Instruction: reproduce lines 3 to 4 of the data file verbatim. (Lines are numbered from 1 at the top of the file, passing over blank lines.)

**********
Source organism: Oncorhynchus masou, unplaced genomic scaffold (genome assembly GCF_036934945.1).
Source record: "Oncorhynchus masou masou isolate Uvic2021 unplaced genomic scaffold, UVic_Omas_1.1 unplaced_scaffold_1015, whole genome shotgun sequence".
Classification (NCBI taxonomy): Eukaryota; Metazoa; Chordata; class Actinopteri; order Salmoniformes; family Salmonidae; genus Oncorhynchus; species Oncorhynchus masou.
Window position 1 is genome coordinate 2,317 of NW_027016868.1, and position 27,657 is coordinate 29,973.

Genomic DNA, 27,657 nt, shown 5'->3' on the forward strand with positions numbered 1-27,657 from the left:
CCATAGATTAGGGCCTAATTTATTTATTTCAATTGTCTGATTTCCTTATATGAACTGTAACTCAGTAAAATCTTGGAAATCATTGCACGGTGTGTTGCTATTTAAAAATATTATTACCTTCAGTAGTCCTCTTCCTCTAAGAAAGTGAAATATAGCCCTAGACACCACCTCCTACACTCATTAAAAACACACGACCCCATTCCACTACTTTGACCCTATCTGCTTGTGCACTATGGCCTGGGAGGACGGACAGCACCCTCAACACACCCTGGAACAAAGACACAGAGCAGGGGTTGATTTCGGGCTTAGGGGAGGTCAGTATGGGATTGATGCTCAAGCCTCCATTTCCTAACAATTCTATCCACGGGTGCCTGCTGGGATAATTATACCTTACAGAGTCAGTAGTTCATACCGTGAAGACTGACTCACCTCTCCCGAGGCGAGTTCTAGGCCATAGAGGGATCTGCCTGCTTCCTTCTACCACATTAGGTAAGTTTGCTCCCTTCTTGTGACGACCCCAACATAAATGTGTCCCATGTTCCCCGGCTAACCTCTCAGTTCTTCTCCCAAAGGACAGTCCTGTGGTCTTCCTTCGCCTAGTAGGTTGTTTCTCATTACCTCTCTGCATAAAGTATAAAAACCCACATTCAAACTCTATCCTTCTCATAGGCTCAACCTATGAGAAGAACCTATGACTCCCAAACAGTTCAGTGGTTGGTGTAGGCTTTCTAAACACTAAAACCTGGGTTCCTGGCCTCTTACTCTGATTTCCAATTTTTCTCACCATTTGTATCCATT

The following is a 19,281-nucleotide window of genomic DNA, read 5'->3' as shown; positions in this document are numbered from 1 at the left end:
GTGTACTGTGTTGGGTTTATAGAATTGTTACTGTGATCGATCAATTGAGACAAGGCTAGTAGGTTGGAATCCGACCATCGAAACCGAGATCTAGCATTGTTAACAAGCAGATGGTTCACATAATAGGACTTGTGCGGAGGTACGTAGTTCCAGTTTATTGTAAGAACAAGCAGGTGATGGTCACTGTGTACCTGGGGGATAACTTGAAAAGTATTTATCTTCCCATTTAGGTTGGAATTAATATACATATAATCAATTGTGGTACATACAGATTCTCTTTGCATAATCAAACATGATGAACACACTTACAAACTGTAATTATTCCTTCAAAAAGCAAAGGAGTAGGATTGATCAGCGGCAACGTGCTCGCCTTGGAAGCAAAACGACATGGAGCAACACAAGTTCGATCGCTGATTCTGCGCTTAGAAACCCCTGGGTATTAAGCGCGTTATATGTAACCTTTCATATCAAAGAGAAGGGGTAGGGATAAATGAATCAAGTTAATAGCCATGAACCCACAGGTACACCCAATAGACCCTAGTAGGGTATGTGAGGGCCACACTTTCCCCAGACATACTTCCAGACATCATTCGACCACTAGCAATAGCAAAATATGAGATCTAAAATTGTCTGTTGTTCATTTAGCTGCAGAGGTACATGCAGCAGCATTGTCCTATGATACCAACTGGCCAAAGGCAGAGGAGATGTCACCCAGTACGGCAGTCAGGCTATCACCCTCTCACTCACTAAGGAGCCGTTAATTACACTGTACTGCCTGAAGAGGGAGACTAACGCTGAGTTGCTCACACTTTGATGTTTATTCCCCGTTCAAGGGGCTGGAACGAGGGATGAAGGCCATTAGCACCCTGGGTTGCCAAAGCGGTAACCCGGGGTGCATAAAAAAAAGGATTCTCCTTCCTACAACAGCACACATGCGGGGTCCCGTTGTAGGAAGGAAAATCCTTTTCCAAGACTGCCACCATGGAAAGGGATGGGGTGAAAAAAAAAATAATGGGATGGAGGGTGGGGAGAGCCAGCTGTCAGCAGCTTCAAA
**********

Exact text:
Classification (NCBI taxonomy): Eukaryota; Metazoa; Chordata; class Actinopteri; order Salmoniformes; family Salmonidae; genus Oncorhynchus; species Oncorhynchus masou.
Window position 1 is genome coordinate 2,317 of NW_027016868.1, and position 27,657 is coordinate 29,973.